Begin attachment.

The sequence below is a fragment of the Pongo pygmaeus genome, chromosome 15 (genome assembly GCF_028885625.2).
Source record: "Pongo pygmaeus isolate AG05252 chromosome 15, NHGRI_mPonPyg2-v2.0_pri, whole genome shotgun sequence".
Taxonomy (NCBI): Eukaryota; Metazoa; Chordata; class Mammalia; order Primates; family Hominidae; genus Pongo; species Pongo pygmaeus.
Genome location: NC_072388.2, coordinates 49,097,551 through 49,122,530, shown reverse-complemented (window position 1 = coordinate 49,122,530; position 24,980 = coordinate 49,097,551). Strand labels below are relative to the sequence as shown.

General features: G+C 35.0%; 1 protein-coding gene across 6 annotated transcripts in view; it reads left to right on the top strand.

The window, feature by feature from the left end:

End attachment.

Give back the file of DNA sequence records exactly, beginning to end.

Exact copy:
The sequence below is a fragment of the Pongo pygmaeus genome, chromosome 15 (genome assembly GCF_028885625.2).
Source record: "Pongo pygmaeus isolate AG05252 chromosome 15, NHGRI_mPonPyg2-v2.0_pri, whole genome shotgun sequence".
Taxonomy (NCBI): Eukaryota; Metazoa; Chordata; class Mammalia; order Primates; family Hominidae; genus Pongo; species Pongo pygmaeus.
Genome location: NC_072388.2, coordinates 49,097,551 through 49,122,530, shown reverse-complemented (window position 1 = coordinate 49,122,530; position 24,980 = coordinate 49,097,551). Strand labels below are relative to the sequence as shown.

General features: G+C 35.0%; 1 protein-coding gene across 6 annotated transcripts in view; it reads left to right on the top strand.

The window, feature by feature from the left end: